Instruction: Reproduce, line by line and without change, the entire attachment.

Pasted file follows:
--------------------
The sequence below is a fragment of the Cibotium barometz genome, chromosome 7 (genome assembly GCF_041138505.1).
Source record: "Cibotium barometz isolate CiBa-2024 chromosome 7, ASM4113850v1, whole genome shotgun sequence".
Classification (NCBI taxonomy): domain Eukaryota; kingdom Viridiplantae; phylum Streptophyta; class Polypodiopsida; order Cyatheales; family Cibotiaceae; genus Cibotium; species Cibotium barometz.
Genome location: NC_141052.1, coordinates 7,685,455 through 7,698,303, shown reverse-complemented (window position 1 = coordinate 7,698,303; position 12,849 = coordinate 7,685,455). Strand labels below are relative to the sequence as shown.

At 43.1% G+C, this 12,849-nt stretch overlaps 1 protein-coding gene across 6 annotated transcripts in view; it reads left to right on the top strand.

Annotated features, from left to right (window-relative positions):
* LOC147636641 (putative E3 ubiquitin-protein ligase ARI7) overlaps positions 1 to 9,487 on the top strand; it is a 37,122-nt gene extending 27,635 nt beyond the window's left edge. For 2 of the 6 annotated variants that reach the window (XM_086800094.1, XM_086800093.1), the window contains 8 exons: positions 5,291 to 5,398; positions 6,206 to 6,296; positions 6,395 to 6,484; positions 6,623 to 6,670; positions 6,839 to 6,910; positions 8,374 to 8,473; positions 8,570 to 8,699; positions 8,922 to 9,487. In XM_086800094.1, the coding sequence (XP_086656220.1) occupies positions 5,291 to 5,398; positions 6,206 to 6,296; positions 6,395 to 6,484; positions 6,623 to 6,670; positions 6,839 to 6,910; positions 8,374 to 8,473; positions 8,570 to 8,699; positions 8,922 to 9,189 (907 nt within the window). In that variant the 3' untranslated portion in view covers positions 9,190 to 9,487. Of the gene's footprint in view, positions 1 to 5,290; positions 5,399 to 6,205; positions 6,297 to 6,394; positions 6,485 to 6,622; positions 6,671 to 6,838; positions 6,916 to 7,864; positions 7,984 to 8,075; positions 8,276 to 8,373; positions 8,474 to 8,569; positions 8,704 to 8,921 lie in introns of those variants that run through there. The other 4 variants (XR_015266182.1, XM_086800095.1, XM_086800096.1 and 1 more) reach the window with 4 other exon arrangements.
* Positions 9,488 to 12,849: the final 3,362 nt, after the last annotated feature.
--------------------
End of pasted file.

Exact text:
The sequence below is a fragment of the Cibotium barometz genome, chromosome 7 (genome assembly GCF_041138505.1).
Source record: "Cibotium barometz isolate CiBa-2024 chromosome 7, ASM4113850v1, whole genome shotgun sequence".
Classification (NCBI taxonomy): domain Eukaryota; kingdom Viridiplantae; phylum Streptophyta; class Polypodiopsida; order Cyatheales; family Cibotiaceae; genus Cibotium; species Cibotium barometz.
Genome location: NC_141052.1, coordinates 7,685,455 through 7,698,303, shown reverse-complemented (window position 1 = coordinate 7,698,303; position 12,849 = coordinate 7,685,455). Strand labels below are relative to the sequence as shown.

At 43.1% G+C, this 12,849-nt stretch overlaps 1 protein-coding gene across 6 annotated transcripts in view; it reads left to right on the top strand.

Annotated features, from left to right (window-relative positions):
* LOC147636641 (putative E3 ubiquitin-protein ligase ARI7) overlaps positions 1 to 9,487 on the top strand; it is a 37,122-nt gene extending 27,635 nt beyond the window's left edge. For 2 of the 6 annotated variants that reach the window (XM_086800094.1, XM_086800093.1), the window contains 8 exons: positions 5,291 to 5,398; positions 6,206 to 6,296; positions 6,395 to 6,484; positions 6,623 to 6,670; positions 6,839 to 6,910; positions 8,374 to 8,473; positions 8,570 to 8,699; positions 8,922 to 9,487. In XM_086800094.1, the coding sequence (XP_086656220.1) occupies positions 5,291 to 5,398; positions 6,206 to 6,296; positions 6,395 to 6,484; positions 6,623 to 6,670; positions 6,839 to 6,910; positions 8,374 to 8,473; positions 8,570 to 8,699; positions 8,922 to 9,189 (907 nt within the window). In that variant the 3' untranslated portion in view covers positions 9,190 to 9,487. Of the gene's footprint in view, positions 1 to 5,290; positions 5,399 to 6,205; positions 6,297 to 6,394; positions 6,485 to 6,622; positions 6,671 to 6,838; positions 6,916 to 7,864; positions 7,984 to 8,075; positions 8,276 to 8,373; positions 8,474 to 8,569; positions 8,704 to 8,921 lie in introns of those variants that run through there. The other 4 variants (XR_015266182.1, XM_086800095.1, XM_086800096.1 and 1 more) reach the window with 4 other exon arrangements.
* Positions 9,488 to 12,849: the final 3,362 nt, after the last annotated feature.